In May 2016, Governor John Hickenlooper signed a bill creating the National Cybersecurity Center in Colorado Springs. Located on the campus of the University of Colorado Colorado Springs, the nonprofit is designed to bridge the gap between cybersecurity tactics used by the government and in the private sector.
Hickenlooper says that the center, the first of its kind in the United States, was inspired by an economic-development trip he took in late 2015 to Japan, China, Turkey and Israel.
“We had special phones we’d use while we were in China because the threat of hacks was so intense there,” Hickenlooper recalls. “And in Israel, just because I was interested, we structured almost a full day on cybersecurity.” As part of his tour, the governor spent a few hours at Israel’s National Cyber Center in Tel Aviv.
“What I was really struck by was that almost every single person working in cybersecurity had worked in the military, had taught or done research at a university, and had worked in the private sector in cybersecurity,” Hickenlooper recalls. “So the connection between research, the government and business was intimate. And I came back saying, ‘We don’t have anything like that in the United States.’”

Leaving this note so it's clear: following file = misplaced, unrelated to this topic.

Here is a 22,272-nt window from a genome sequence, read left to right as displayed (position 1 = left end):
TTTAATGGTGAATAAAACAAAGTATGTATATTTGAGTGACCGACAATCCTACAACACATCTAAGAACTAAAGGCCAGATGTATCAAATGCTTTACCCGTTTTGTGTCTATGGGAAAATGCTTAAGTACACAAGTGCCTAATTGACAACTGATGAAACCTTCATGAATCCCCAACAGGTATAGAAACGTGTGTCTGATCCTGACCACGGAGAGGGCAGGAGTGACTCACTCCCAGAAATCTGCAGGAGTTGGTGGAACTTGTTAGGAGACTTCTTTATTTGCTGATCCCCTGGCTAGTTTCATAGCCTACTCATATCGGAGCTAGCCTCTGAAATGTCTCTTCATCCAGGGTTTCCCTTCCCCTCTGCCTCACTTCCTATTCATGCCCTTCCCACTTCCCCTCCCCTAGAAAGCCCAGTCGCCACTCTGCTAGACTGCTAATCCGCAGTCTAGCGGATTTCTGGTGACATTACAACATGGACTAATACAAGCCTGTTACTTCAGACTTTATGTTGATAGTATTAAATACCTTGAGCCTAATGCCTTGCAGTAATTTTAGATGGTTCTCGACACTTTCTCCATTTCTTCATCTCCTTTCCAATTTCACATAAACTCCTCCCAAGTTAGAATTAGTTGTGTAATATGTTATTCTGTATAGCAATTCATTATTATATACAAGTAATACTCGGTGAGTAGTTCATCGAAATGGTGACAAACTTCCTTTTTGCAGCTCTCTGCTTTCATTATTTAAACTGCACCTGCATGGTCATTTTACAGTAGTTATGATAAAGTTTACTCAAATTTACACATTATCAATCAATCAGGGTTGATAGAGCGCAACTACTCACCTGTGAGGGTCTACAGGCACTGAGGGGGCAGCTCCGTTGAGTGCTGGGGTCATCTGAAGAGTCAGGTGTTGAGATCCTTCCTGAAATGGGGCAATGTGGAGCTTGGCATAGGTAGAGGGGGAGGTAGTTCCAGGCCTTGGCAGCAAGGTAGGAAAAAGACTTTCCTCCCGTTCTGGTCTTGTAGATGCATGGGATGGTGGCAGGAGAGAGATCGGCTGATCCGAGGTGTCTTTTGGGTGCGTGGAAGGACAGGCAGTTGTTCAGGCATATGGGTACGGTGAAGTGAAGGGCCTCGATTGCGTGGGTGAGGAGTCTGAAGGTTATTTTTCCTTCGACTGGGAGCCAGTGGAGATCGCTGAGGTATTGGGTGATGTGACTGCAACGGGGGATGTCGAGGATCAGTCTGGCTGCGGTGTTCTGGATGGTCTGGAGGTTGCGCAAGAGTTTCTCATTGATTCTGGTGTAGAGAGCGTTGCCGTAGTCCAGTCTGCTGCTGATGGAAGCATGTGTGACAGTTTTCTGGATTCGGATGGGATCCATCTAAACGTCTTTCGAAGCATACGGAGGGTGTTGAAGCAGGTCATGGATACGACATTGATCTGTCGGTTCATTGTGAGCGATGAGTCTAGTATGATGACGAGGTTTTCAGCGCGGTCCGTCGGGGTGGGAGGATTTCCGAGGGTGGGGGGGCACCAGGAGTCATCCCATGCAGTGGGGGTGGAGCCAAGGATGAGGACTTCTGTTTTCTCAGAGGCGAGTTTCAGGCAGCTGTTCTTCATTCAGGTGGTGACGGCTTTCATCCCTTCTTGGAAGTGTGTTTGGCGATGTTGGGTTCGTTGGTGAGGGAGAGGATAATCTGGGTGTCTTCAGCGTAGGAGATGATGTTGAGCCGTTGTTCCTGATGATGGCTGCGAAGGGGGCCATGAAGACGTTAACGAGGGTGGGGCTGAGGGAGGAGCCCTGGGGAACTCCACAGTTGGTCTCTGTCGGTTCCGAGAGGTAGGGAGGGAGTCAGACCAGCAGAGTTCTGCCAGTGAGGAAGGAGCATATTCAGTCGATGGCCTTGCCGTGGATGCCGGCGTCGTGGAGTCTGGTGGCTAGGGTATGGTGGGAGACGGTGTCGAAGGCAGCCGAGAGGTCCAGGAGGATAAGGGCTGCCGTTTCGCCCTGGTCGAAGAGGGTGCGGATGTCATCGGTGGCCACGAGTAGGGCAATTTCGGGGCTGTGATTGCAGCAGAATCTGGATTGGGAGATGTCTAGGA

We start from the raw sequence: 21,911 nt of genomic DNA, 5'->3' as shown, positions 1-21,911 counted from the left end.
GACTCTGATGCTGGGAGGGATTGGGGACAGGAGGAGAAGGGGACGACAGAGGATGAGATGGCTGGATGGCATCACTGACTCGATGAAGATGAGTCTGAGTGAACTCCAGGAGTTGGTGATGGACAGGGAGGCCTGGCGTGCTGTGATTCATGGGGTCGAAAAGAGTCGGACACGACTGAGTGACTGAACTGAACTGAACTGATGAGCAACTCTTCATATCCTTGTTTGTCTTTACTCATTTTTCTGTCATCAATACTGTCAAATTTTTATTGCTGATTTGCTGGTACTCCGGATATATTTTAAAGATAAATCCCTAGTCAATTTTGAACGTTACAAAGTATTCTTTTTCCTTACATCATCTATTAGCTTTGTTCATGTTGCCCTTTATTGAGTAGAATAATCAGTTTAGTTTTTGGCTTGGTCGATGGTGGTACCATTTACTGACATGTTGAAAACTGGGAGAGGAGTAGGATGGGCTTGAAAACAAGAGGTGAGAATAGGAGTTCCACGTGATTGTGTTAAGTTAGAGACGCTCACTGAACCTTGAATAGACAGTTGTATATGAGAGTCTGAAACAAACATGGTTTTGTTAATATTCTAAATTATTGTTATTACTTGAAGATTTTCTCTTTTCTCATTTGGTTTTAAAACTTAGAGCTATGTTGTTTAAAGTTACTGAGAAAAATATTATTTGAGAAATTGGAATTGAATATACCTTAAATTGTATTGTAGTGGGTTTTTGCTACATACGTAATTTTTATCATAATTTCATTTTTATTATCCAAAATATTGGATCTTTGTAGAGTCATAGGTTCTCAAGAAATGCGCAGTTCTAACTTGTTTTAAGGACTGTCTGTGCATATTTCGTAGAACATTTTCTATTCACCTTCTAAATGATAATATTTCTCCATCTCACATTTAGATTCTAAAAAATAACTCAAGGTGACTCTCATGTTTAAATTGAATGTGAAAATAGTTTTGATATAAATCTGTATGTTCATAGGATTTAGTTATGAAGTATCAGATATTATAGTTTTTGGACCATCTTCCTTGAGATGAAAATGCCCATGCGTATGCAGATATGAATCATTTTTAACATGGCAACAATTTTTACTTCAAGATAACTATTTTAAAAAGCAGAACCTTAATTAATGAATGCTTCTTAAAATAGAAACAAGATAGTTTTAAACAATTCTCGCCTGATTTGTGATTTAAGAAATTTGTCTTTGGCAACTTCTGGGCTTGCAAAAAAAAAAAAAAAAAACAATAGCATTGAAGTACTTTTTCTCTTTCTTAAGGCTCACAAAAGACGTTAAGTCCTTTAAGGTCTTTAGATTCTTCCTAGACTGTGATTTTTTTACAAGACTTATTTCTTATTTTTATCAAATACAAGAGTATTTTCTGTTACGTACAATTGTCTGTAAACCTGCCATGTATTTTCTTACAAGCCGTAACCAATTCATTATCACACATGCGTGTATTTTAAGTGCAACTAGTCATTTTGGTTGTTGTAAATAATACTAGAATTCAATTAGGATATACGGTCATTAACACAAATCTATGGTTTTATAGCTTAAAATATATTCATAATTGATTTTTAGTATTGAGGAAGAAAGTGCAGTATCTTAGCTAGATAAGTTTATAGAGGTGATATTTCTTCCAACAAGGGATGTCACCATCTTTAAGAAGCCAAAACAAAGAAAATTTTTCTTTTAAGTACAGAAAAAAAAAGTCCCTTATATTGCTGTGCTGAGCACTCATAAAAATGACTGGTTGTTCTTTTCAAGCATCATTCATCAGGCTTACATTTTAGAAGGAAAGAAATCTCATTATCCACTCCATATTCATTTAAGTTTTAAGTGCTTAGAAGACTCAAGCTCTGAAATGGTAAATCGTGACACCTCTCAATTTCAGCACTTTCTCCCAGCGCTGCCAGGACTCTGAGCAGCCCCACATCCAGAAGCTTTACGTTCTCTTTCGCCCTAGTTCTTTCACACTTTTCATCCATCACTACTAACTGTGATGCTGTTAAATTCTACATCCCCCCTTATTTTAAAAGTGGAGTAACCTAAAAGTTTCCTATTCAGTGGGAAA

Teaming up with Colorado Springs’s new mayor, former Colorado Attorney General John Suthers, Hickenlooper persuaded the University of Colorado to donate a vacant, 140,000-square-foot building that had previously been a research center for the aerospace company TRW to the cause. Under the direction of CEO Ed Rios, and collaborating with intelligence agencies and such departments as the Department of Homeland Security, the National Cybersecurity Center has developed a “rapid response center” to disseminate information about emerging threats. It also teaches politicians — from county commissioners to city council members — and private businesses how to protect themselves from hacking.